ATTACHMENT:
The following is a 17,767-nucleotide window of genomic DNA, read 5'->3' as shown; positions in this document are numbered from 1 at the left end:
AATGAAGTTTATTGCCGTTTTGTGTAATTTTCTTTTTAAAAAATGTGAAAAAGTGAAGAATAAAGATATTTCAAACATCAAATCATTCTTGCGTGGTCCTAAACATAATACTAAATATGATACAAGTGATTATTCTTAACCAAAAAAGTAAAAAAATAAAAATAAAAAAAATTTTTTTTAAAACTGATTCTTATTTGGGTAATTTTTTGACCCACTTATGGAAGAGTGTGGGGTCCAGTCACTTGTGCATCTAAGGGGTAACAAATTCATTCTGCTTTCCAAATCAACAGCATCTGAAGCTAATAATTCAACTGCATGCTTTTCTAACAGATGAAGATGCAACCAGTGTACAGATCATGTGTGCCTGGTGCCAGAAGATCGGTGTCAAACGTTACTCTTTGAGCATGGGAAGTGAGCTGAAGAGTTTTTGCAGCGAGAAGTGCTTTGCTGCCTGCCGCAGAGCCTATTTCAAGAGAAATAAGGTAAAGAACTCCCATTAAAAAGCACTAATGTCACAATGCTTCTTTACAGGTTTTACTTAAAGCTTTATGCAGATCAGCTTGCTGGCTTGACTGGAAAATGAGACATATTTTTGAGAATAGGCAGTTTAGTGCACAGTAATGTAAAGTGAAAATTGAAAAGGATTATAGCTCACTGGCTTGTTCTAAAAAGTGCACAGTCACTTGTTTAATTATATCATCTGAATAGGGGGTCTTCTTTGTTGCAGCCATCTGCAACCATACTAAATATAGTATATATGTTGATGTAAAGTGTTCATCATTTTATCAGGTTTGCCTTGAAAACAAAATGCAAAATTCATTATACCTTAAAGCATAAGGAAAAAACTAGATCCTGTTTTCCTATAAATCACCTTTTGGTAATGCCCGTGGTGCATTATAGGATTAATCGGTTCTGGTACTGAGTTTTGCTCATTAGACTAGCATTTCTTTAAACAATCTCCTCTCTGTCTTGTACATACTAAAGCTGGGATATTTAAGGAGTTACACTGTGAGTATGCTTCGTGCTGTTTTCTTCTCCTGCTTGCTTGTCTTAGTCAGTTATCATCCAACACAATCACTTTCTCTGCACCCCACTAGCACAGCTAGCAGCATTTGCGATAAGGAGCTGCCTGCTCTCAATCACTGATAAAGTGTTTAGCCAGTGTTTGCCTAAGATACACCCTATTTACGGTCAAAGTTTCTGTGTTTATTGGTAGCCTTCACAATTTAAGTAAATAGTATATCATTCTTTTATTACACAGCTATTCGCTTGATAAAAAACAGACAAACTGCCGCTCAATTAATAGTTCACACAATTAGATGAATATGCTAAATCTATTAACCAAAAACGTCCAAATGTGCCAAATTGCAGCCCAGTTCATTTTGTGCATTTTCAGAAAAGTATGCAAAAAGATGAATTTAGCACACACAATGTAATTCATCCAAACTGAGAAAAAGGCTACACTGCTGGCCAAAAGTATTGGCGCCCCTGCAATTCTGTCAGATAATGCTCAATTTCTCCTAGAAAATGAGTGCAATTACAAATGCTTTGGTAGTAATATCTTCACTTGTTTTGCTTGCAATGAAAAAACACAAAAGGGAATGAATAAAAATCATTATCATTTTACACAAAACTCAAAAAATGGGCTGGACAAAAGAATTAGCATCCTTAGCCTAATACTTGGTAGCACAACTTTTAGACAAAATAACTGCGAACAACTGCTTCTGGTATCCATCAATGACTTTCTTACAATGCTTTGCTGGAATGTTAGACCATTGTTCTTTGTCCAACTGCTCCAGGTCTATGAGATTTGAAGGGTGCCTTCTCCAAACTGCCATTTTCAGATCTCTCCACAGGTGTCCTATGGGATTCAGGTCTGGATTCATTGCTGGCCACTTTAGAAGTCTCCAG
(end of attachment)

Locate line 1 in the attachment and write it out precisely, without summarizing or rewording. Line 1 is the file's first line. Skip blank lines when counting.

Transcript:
The following is a 17,767-nucleotide window of genomic DNA, read 5'->3' as shown; positions in this document are numbered from 1 at the left end: